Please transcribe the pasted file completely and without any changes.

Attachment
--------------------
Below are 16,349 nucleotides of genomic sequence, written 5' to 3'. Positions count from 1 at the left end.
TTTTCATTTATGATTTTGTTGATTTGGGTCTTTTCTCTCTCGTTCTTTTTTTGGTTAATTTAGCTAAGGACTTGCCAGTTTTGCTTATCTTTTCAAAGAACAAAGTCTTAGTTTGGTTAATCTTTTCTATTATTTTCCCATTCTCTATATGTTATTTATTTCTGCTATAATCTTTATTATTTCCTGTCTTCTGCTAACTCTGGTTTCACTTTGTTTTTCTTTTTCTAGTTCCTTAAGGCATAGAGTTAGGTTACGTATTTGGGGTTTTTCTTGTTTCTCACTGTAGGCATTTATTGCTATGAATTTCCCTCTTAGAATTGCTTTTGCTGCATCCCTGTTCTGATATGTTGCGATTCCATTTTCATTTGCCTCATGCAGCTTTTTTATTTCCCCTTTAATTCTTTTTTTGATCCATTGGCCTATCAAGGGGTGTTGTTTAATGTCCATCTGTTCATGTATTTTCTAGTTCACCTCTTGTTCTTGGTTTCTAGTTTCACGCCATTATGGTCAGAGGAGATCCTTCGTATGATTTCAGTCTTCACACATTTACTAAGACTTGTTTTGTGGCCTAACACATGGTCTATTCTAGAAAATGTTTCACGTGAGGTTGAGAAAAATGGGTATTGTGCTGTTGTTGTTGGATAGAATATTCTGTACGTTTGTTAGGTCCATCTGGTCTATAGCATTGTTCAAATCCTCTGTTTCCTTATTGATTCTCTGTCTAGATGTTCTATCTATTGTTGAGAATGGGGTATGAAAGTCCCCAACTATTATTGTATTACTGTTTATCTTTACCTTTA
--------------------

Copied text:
Below are 16,349 nucleotides of genomic sequence, written 5' to 3'. Positions count from 1 at the left end.
TTTTCATTTATGATTTTGTTGATTTGGGTCTTTTCTCTCTCGTTCTTTTTTTGGTTAATTTAGCTAAGGACTTGCCAGTTTTGCTTATCTTTTCAAAGAACAAAGTCTTAGTTTGGTTAATCTTTTCTATTATTTTCCCATTCTCTATATGTTATTTATTTCTGCTATAATCTTTATTATTTCCTGTCTTCTGCTAACTCTGGTTTCACTTTGTTTTTCTTTTTCTAGTTCCTTAAGGCATAGAGTTAGGTTACGTATTTGGGGTTTTTCTTGTTTCTCACTGTAGGCATTTATTGCTATGAATTTCCCTCTTAGAATTGCTTTTGCTGCATCCCTGTTCTGATATGTTGCGATTCCATTTTCATTTGCCTCATGCAGCTTTTTTATTTCCCCTTTAATTCTTTTTTTGATCCATTGGCCTATCAAGGGGTGTTGTTTAATGTCCATCTGTTCATGTATTTTCTAGTTCACCTCTTGTTCTTGGTTTCTAGTTTCACGCCATTATGGTCAGAGGAGATCCTTCGTATGATTTCAGTCTTCACACATTTACTAAGACTTGTTTTGTGGCCTAACACATGGTCTATTCTAGAAAATGTTTCACGTGAGGTTGAGAAAAATGGGTATTGTGCTGTTGTTGTTGGATAGAATATTCTGTACGTTTGTTAGGTCCATCTGGTCTATAGCATTGTTCAAATCCTCTGTTTCCTTATTGATTCTCTGTCTAGATGTTCTATCTATTGTTGAGAATGGGGTATGAAAGTCCCCAACTATTATTGTATTACTGTTTATCTTTACCTTTA